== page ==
fedora 24
buffer weakness #32

5

Weakness Breakdown


Definition:

Buffer overflows are one of the most well-known software vulnerabilities. Even though most developers know what buffer overflows are, attacks against the vulnerabilities are common in both legacy and newer applications. A classic buffer overflow exploit begins with the attacker sending data to a program, which it then stores in an undersized stack buffer. Besides stack buffer overflows, other kinds of buffer overflows include heap overflows, off-by-one errors and many others. Learn more about buffer overflows on OWASP attack index.

Warning code(s):

Easily used incorrectly.

File Name:

allegro-4.4.2/addons/jpgalleg/misc/runner.c

Context:

The highlighted line of code below is the trigger point of this particular Fedora 24 buffer weakness.

 	       if (argv[i][j] == '/')
		  fputc('\\', f);
	       else
		  fputc(argv[i][j], f);
	    }
	    fputc('\n', f);
	 }
	 else
	    fprintf(f, "%s\n", argv[i]);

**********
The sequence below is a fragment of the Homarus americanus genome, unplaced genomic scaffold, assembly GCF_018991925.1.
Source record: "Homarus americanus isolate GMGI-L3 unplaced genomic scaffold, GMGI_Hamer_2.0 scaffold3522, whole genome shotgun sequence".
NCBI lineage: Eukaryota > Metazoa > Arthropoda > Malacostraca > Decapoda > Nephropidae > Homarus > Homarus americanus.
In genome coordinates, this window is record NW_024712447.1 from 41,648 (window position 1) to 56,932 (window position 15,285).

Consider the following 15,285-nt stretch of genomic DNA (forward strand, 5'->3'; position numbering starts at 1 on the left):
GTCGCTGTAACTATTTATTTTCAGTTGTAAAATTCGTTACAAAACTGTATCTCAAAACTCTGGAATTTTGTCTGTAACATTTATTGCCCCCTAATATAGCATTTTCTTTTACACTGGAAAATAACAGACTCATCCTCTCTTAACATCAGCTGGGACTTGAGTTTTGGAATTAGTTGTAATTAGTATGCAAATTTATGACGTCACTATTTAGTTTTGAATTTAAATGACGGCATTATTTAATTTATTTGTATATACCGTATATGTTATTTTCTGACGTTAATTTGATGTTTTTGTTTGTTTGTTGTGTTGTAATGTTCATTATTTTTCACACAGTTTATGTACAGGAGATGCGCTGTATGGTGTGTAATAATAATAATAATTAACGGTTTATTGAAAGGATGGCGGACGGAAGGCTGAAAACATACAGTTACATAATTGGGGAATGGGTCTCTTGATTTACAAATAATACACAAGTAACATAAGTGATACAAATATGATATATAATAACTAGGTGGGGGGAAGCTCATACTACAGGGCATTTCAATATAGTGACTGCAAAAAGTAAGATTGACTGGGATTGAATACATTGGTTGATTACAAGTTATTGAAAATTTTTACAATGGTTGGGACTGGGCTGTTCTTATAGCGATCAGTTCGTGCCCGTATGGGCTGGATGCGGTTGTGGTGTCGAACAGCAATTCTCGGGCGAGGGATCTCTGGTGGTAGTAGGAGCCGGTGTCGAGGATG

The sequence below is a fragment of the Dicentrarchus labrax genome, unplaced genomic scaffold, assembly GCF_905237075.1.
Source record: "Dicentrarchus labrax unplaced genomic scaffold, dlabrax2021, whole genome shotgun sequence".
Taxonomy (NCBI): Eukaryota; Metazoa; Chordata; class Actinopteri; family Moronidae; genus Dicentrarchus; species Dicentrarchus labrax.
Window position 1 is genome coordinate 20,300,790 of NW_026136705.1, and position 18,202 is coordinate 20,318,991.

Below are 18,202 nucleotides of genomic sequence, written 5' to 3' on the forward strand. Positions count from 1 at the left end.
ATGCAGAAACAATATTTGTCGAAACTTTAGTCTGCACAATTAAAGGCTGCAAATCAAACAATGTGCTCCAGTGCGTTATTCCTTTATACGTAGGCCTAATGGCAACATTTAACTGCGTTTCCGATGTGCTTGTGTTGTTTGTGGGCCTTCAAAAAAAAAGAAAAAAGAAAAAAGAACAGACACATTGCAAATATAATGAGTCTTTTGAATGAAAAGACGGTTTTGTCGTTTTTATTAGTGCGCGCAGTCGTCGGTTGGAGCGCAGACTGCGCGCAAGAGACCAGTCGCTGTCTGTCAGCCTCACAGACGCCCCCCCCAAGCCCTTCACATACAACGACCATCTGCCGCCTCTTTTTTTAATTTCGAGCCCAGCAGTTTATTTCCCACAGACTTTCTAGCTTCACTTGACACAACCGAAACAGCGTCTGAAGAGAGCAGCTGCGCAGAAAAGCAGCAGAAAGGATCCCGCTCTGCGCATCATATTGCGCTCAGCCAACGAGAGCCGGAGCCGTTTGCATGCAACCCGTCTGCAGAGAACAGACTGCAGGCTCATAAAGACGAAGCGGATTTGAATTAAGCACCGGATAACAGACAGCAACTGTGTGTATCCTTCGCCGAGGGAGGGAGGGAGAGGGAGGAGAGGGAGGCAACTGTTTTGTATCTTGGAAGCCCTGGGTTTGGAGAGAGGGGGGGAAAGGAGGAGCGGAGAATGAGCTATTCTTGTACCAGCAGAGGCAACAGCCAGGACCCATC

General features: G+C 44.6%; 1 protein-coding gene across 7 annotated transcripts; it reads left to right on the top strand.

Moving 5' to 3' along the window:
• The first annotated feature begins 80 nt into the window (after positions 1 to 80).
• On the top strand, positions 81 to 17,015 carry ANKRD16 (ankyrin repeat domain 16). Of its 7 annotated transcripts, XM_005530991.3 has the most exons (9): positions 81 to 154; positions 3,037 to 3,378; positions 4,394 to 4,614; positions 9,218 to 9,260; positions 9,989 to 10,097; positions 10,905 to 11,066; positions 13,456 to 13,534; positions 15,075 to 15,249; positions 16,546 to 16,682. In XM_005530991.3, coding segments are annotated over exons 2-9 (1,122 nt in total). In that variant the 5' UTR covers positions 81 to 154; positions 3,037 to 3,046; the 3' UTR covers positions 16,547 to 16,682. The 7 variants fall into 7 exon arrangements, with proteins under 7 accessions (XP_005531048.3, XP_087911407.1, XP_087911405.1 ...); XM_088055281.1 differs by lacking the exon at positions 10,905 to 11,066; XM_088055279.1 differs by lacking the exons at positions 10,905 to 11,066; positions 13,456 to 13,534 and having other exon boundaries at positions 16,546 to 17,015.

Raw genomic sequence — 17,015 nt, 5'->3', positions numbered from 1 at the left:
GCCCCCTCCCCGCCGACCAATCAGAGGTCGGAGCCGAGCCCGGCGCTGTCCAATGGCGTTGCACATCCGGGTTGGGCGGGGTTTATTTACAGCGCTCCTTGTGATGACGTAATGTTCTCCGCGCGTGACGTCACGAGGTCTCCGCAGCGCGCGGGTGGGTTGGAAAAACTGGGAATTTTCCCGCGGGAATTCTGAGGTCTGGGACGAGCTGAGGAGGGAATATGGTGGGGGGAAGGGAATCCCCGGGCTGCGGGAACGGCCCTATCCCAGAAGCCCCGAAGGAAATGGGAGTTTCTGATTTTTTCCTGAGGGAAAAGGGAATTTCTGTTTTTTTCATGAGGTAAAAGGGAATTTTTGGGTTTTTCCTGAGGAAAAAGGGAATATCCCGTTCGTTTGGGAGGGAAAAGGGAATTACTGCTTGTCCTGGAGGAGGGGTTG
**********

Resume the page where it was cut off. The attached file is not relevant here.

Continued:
}
      else {
	 if (buf[0])
	    strncat(buf, " ", sizeof(buf)-1);

	 if (flip_slashes) {
	    j = strlen(buf);
	    strncat(buf, argv[i], sizeof(buf)-1);
	    while (buf[j]) {
	       if (buf[j] == '/')
		  buf[j] = '\\';
	       j++;
	    }
	 }
	 else
	    strncat(buf, argv[i], sizeof(buf)-1);
      }
   }

   if (f) {
      fclose(f);
      strncat(buf, " @_tmpfile.arg", sizeof(buf)-1);
   }

   p = strchr(buf, ' ');
   if (p) {
      if (strlen(p) >= 126) {
	 fprintf(stderr, "Runner oops: command line is longer than 126 characters!\n");
	 remove("_tmpfile.arg");
	 return 1; 
      }
   }

   ret = system(buf);

   remove("_tmpfile.arg");

   return ret;
}
 

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